final judgment in three circumstances: “(1) to
accommodate an intervening change in controlling law; (2) to
account for new evidence not available at trial; or (3) to
correct a clear error of law or prevent manifest
injustice.” United States ex rel. Carter v.
Halliburton Co., 866 F.3d 199, 210 (4th Cir. 2017)
(citing Zinkand v. Brown, 478 F.3d 634, 637 (4th
Cir. 2007)); see also Katyle v. Penn Nat'l Gaming,
Inc., 637 F.3d 462, 470 n.4 (4th Cir. 2011). The United
States Court of Appeals for the Fourth Circuit has held that
Rule 59(e) may also be used to “correct manifest errors
of . . . fact upon which the judgment is based.”
Md. Elec. Indust. Health Fund v. Kodiak Util. Const.,
Inc., JFM-02-3662, 2004 WL 112722, at *1 (D.Md. Jan. 20,
2004) (quoting Small v. Hunt, 98 F.3d 789, 797
(1996)) (internal quotations omitted). The party seeking
post-judgment relief under Rule 59(e) must file the
appropriate motion within 28 days of the final judgment,
specifically identifying the basis for reconsideration.
Bolden v. McCabe, Weisberg & Conway, LLC, No.
DKC 13-1265, 2014 WL 994066, at *1 n.1 (D.Md. Mar. 13, 2014).
The court may properly deny the motion if a movant fails to
establish one of the criteria. See, e.g., Jarvis
v. Enter. Fleet Servs. & Leasing Co., No.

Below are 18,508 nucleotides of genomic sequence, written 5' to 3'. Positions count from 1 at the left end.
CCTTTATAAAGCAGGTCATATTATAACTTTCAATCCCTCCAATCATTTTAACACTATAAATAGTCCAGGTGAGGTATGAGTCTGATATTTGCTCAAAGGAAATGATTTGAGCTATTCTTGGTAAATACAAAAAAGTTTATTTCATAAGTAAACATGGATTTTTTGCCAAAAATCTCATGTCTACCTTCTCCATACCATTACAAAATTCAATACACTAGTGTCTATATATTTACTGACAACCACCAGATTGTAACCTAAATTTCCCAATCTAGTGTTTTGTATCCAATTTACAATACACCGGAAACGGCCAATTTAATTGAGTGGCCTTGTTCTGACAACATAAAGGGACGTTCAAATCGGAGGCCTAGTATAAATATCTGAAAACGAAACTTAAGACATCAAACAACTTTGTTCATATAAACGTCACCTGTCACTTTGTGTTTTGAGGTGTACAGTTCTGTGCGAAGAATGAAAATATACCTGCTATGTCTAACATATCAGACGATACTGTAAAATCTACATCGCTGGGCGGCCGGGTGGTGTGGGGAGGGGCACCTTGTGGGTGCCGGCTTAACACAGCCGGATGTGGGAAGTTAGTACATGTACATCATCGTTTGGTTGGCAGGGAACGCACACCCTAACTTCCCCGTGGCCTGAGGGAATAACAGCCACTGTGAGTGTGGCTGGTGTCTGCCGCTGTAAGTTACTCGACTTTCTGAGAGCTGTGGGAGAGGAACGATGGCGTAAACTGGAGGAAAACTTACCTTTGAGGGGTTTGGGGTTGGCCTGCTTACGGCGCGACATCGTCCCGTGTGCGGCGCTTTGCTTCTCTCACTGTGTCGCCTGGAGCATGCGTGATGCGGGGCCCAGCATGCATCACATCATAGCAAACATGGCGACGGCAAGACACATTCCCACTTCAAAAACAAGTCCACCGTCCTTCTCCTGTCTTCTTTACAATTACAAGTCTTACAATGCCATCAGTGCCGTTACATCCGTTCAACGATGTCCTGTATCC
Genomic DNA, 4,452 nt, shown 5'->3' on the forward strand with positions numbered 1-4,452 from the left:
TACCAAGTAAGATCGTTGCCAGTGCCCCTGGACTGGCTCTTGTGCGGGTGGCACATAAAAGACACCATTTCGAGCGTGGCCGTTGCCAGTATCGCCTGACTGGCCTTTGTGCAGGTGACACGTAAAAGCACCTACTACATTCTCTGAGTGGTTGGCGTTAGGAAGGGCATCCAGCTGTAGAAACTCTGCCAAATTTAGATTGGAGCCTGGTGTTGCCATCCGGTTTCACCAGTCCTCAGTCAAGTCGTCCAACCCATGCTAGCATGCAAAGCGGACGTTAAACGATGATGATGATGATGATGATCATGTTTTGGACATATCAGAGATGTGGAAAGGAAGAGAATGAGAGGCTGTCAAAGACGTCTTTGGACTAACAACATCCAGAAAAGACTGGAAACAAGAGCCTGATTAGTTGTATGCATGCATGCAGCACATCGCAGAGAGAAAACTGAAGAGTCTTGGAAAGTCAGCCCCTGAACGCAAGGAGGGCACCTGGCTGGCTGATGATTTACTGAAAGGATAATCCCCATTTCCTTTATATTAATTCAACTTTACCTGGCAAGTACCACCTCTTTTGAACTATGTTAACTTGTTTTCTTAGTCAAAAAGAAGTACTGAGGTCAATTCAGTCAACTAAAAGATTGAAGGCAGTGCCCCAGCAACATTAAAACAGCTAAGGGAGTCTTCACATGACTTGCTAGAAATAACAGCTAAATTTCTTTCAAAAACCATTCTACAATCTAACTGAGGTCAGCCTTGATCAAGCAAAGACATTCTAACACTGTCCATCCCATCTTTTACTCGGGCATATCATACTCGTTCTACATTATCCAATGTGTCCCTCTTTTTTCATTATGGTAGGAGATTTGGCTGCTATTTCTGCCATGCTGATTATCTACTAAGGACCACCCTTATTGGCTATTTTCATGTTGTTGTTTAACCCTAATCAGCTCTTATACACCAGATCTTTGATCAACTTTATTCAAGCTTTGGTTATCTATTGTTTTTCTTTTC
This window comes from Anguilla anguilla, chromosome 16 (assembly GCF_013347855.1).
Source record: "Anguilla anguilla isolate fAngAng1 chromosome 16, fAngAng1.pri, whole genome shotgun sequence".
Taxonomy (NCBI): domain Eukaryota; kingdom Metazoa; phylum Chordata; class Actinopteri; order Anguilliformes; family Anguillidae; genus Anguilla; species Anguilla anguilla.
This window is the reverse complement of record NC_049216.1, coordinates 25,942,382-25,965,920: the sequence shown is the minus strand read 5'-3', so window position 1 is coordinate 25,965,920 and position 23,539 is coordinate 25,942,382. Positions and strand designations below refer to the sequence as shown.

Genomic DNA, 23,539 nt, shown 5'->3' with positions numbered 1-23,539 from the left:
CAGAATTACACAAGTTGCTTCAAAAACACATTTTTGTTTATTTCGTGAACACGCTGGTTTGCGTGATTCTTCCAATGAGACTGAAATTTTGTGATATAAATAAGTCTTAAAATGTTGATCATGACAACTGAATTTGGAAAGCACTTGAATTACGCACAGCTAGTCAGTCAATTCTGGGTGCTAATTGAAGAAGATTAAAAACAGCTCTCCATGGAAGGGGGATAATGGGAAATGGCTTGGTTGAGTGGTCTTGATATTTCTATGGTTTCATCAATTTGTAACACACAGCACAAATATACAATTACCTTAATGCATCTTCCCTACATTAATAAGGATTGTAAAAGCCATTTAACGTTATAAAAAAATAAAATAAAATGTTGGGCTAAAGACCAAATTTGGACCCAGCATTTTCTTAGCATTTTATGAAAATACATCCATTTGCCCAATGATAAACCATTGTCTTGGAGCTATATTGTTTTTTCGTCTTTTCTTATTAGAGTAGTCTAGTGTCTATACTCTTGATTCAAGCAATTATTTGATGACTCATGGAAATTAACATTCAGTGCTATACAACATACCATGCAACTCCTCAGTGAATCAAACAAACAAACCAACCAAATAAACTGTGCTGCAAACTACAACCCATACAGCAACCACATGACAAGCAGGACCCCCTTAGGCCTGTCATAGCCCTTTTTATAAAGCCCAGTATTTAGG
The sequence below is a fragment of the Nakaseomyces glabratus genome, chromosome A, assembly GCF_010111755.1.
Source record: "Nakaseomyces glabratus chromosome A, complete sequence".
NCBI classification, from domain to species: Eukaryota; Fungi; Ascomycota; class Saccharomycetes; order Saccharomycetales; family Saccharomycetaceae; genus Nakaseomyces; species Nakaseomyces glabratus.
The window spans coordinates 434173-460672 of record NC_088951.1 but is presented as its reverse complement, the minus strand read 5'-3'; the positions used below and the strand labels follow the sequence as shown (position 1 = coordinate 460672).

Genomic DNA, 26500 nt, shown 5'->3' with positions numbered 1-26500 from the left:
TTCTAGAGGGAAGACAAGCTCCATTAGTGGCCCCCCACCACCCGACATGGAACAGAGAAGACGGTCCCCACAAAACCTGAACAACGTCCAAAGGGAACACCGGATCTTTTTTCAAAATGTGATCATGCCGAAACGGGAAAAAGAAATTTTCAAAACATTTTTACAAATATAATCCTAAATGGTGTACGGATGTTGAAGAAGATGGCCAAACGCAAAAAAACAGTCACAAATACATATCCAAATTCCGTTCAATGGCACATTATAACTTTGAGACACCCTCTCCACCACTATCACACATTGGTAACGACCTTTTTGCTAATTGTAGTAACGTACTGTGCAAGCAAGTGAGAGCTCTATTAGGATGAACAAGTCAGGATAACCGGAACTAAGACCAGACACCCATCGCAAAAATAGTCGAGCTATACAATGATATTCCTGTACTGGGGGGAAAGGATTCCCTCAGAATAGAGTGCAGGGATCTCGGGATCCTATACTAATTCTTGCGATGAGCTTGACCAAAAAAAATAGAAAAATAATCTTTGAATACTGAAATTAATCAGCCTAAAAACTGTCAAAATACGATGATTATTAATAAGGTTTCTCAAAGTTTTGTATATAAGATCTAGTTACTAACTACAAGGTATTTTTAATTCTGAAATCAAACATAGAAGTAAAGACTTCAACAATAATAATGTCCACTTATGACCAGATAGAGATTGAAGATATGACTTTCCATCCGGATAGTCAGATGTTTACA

DKC-07-3385, 2010 WL 1929845, at *2 (D.Md. May 11, 2010),
aff'd, 408 Fed.Appx. 668 (4th Cir. 2011)
(denying motion to reconsider because the plaintiff failed to
identify valid circumstances that would cause the district
court to alter or amend its prior opinion). Furthermore,
“[a] motion for reconsideration is ‘not the
proper place to relitigate a case after the court has ruled
against a party, as mere disagreement with a court's
rulings will not support granting such a request.'”
Lynn v. Monarch Recovery Mgmt., Inc., 953 F.Supp.2d
612, 620 (D.Md. 2013) (quoting Sanders v. Prince
George's Pub. Sch. Sys., No. RWT 08CV501, 2011 WL
4443441, at *1 (D.Md. Sept. 21, 2011)). A Rule 59(e)
amendment is “an extraordinary remedy which should be
used sparingly.” Pac. Ins. Co. v. Am. Nat'l
Fire Ins. Co., 148 F.3d 396, 403 (4th Cir. 1998)
(internal quotations and citation omitted).